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1864: Global warming?

Updated: Dec 5, 2023


Admiral's Bridge, Sharpthorne 2005

The rains have set in at last, after the longest drought that very respectable character, the oldest inhabitant says he ever remembers.


The drought has certainly been a most extraordinary one in this locality, particularly, as the thunder storms that have occasionally passed over during the summer have invariably missed us, and with the exception of now and then a dust-laying showers we have had no rain of consequence until row, since March.


Many old persons assert that it has been a greater drought than that of 1826, or even 1818, and that the streams and springs were lower lately than they ever knew them before, although in the latter year we are told that hundreds of acres of oats and barley were sown that had no rain until they were cut in August, but there had been previously a wet and growing spring, and the crop turned out well, but short in straw.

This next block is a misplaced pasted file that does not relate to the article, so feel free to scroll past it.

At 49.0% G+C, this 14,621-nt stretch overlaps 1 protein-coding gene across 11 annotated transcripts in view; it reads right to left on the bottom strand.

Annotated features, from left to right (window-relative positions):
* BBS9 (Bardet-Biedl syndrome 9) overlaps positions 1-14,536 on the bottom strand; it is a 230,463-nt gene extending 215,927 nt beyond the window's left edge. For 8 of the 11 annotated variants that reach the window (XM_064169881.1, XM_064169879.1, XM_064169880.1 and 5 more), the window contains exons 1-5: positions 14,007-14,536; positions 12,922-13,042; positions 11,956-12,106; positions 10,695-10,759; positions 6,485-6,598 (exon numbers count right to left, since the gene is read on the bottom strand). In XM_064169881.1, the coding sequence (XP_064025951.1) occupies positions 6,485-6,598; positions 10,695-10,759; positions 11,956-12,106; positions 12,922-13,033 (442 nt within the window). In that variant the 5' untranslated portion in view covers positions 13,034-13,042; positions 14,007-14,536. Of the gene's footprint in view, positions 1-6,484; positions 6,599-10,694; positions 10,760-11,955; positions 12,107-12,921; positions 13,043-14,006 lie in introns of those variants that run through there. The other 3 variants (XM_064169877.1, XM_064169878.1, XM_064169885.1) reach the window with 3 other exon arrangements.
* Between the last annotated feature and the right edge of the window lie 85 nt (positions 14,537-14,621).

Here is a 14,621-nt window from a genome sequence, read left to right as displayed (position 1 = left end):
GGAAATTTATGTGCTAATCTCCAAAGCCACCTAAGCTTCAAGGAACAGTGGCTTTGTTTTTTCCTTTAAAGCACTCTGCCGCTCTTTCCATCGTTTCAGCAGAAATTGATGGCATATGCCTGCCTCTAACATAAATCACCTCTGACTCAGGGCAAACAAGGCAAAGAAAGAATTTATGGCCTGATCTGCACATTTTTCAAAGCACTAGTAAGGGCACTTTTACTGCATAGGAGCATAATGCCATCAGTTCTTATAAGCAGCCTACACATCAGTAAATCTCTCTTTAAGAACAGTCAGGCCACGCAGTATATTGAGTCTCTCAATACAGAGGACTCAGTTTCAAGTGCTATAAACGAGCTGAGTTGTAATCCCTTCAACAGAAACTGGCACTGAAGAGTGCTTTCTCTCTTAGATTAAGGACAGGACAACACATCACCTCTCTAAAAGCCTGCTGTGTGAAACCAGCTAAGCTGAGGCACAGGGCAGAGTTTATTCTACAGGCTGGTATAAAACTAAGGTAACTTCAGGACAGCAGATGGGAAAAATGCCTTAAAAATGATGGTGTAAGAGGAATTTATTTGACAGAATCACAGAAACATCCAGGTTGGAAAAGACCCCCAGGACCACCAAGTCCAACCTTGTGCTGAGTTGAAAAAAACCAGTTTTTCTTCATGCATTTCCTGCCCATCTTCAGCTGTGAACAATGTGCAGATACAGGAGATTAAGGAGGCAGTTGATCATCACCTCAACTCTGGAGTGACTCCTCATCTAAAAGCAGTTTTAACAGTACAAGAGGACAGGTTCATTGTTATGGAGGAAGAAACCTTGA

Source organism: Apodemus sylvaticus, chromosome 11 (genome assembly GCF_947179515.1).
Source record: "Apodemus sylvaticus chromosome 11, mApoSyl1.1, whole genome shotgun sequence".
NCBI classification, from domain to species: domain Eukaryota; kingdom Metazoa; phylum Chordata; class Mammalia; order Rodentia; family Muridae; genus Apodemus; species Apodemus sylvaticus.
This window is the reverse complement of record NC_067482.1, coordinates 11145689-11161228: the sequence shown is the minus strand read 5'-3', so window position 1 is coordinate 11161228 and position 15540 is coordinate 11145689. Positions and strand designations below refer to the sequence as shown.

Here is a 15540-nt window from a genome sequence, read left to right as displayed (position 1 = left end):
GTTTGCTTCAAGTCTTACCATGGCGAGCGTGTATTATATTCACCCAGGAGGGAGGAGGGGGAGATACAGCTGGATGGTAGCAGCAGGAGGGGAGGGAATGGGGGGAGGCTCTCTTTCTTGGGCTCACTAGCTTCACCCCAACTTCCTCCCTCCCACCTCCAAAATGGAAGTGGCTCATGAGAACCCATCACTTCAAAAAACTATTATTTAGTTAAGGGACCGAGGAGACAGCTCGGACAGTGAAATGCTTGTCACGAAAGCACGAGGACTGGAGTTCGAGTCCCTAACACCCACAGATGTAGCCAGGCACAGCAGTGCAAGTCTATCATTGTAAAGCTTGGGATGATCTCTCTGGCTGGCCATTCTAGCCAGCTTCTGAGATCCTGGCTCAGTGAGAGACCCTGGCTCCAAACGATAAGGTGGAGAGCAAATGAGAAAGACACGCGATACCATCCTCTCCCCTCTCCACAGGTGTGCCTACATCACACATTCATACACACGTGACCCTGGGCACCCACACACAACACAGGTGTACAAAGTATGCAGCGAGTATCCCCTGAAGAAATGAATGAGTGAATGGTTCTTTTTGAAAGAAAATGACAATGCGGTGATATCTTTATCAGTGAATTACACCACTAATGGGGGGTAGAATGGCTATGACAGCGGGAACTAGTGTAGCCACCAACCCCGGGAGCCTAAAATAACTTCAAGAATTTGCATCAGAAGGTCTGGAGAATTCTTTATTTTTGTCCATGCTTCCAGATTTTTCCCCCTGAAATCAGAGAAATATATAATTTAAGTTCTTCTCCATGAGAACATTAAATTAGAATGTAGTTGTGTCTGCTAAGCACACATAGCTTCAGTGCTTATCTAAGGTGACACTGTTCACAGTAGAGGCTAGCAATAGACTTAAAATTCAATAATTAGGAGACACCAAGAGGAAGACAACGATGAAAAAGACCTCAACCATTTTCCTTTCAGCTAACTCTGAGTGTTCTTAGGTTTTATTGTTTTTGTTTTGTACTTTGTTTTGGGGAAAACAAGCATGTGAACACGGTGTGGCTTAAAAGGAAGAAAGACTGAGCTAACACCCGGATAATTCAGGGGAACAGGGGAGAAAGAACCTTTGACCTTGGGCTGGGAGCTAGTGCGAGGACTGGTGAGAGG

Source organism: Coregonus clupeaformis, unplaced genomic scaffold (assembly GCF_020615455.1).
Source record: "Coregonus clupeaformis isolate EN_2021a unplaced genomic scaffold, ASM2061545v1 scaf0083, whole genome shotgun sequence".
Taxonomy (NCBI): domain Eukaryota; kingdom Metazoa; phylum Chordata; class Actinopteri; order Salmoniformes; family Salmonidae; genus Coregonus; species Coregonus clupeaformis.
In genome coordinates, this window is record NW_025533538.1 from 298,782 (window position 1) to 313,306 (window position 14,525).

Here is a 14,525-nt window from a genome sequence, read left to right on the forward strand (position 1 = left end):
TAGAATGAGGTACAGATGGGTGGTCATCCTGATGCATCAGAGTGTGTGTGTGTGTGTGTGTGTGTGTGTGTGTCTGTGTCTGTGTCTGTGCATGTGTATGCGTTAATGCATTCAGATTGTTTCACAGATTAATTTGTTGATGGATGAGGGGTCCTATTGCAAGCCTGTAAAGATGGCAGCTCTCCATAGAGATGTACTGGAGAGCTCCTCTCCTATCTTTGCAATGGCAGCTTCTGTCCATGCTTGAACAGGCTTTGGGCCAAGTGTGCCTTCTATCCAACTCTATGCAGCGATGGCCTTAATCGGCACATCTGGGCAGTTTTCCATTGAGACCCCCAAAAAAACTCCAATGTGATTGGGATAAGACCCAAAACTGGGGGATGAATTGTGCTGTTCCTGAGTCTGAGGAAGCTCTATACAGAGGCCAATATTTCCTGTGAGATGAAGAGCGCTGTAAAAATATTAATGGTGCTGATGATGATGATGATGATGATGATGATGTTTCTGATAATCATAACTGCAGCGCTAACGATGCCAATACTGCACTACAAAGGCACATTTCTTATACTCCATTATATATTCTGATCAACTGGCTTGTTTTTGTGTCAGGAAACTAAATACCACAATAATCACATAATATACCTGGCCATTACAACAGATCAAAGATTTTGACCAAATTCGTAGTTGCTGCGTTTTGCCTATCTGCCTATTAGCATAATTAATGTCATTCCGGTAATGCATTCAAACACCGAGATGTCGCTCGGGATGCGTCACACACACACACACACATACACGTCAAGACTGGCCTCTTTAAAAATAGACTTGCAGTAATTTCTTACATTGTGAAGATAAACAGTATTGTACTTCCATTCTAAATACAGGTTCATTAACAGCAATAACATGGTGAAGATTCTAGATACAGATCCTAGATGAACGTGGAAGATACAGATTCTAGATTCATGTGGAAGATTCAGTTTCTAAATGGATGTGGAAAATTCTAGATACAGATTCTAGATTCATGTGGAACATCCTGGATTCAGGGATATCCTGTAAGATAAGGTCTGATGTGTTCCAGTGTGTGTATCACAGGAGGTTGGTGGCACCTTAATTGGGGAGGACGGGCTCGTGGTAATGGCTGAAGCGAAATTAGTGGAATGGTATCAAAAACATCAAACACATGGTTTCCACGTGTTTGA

In 1818 we are told that reaping commenced in the middle of July, and that the rains commenced in that year and in 1826 at the beginning of September; while this year we are six weeks behind either date in particular In Oxfordshire drought seems to have been equally oppressive, and at Henley-on-Thames a mark on a rock in the river made in 1818, showing the lowest state of water in that summer has not been discovered since, until about a fortnight or three weeks since.


Sussex Advertiser 29 October 1864


Contributed by Malcolm Davison.


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